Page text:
Now, don’t get me wrong. I adore my brood. I love Hubs. But since the birth of my first child almost nine years ago, I have been alone about 10 minutes. Okay, I’m exaggerating. But it’s been a challenge to say the least. In order to raise several small children without lasting emotional damage to anyone, there is an alchemy of self-care that a woman must participate in or become the main character in The Yellow Wallpaper. You can’t pour a gallon of milk in a shot glass, people, but that’s what a lot of moms do.

So, it’s camping eve. And it occurs to me I could do something radical. There was, in actuality, an Option B: I could choose to not go camping. I was ashamed to even admit I had the thought. At first. But the more I thought about it, the more intoxicating the idea became. Two days alone? The possibility of sleeping for maybe 20 hours straight? Wiping no one’s heinie but mine? But I was wracked with shame. Could I dare? What kind of mother wants her family to go on a vacation without her?

Turns out: ALL OF US. But wanting time to yourself for women is like admitting you’re a Nickelback fan: you expect to be ridiculed. To care for ourselves as fiercely as we care for our family and friends? Preposterous. But the thought of not bathing, feeding, or shuttling short people to lessons of every stripe for two days? Having a chance to clean ALL THE THINGS and have them stay that way for more than half an hour? I started wanting this break like a fat kid wants cake.

Oh, the mental struggle. But as a trail-blazer and mom advocate, I decided to bring up the matter to Hubs. He is a prince among men. He told me no problem. He could handle it all (and he can, y’all, he’s a toddler whisperer). He said enjoy. He said he got it. I just about wept in relief. I had been given the green light for my camping reprieve.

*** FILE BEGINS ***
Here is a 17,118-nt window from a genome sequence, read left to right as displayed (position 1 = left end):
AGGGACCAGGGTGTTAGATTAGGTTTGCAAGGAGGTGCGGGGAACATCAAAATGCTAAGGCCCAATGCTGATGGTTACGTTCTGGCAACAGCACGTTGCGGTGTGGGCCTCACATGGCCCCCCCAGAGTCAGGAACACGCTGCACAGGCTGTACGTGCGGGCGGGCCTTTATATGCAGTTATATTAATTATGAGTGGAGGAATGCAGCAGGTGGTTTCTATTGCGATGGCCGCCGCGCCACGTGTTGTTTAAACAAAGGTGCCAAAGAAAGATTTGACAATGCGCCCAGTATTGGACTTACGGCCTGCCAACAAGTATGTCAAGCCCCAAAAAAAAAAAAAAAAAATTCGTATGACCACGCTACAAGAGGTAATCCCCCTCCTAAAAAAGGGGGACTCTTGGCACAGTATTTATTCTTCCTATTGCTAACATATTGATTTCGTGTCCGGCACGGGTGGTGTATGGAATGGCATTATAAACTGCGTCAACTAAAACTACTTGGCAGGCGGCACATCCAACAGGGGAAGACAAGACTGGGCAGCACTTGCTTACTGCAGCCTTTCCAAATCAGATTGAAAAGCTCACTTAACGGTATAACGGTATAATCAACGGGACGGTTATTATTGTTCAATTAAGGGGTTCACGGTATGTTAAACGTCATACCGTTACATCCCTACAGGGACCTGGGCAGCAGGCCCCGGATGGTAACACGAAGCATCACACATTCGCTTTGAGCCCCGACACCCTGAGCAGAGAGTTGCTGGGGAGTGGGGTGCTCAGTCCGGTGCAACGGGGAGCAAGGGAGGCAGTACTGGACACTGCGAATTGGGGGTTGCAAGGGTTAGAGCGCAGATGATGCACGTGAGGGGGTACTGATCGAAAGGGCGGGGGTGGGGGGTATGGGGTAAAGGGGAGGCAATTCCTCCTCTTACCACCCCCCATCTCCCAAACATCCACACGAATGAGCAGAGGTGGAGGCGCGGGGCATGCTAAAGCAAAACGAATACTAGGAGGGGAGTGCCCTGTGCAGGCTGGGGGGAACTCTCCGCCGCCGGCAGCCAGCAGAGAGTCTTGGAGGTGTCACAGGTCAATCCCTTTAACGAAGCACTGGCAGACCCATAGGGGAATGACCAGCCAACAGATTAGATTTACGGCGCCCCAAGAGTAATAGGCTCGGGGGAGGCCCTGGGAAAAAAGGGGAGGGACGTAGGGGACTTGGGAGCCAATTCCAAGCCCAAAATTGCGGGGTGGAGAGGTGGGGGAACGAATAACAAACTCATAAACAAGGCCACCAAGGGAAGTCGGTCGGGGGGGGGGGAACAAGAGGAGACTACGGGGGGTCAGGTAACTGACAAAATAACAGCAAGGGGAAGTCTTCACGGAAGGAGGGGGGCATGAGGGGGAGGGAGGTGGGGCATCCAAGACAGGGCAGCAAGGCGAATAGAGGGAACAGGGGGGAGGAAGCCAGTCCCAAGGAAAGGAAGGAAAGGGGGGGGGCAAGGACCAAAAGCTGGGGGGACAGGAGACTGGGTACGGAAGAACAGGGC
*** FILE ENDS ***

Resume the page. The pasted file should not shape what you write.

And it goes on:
Now, there are those out there who would judge me. Judge on. All I’m saying is for me, there isn’t much a Twilight movie marathon, a cold bottle of pinot, and a slab of Spanish cheese can’t cure. The house has been my own private spa for the last 20 four hours. It, as the kids say, IS ALL GOOD.

Moral to the story? Listen to yourself. There are a lot of people who would call me “selfish” for taking 48 hours to myself while my spouse hauls the kids for their s’more and hiking time. I am actually probably related to most of these people. But, y’all: I am the expert on my own mental health, on my challenges, on what I need to stay balanced, on my marriage, on my kids and their need. NOBODY ELSE IS. As long as I am working with my spouse and taking his needs into account, it’s not only okay to do what you need to care for yourself. It’s a must.

Get what you need, mommas! And daddies and singletons too, for that matter. Even though I felt some guilt at grabbing this time alone initially, I am now proud of myself for being brave enough to shout down the Committee. You know, that group of critical voices in your head that try to shame you into being perfect? Do you, y’all. If it works for your family, it doesn’t have to look like anyone else’s system. Get the balance you need. It makes you a better parent. I am going to be rested and ready to put my Supermom cape back on in a big way thanks to my spring break.

So you have permission from this professional: Get a real break for yourself. Do some radical relaxation. The kind that makes you think you might need to feel guilty about it. Practice some fanatical self care. Come on in. The water, so to speak, is fine. I’ve got to confess I’m more relaxed than I have been in a long time. I wish you the same. But I’ve got to go…the Brad Pitt film festival is about to start.

Happy spring break indeed, y’all!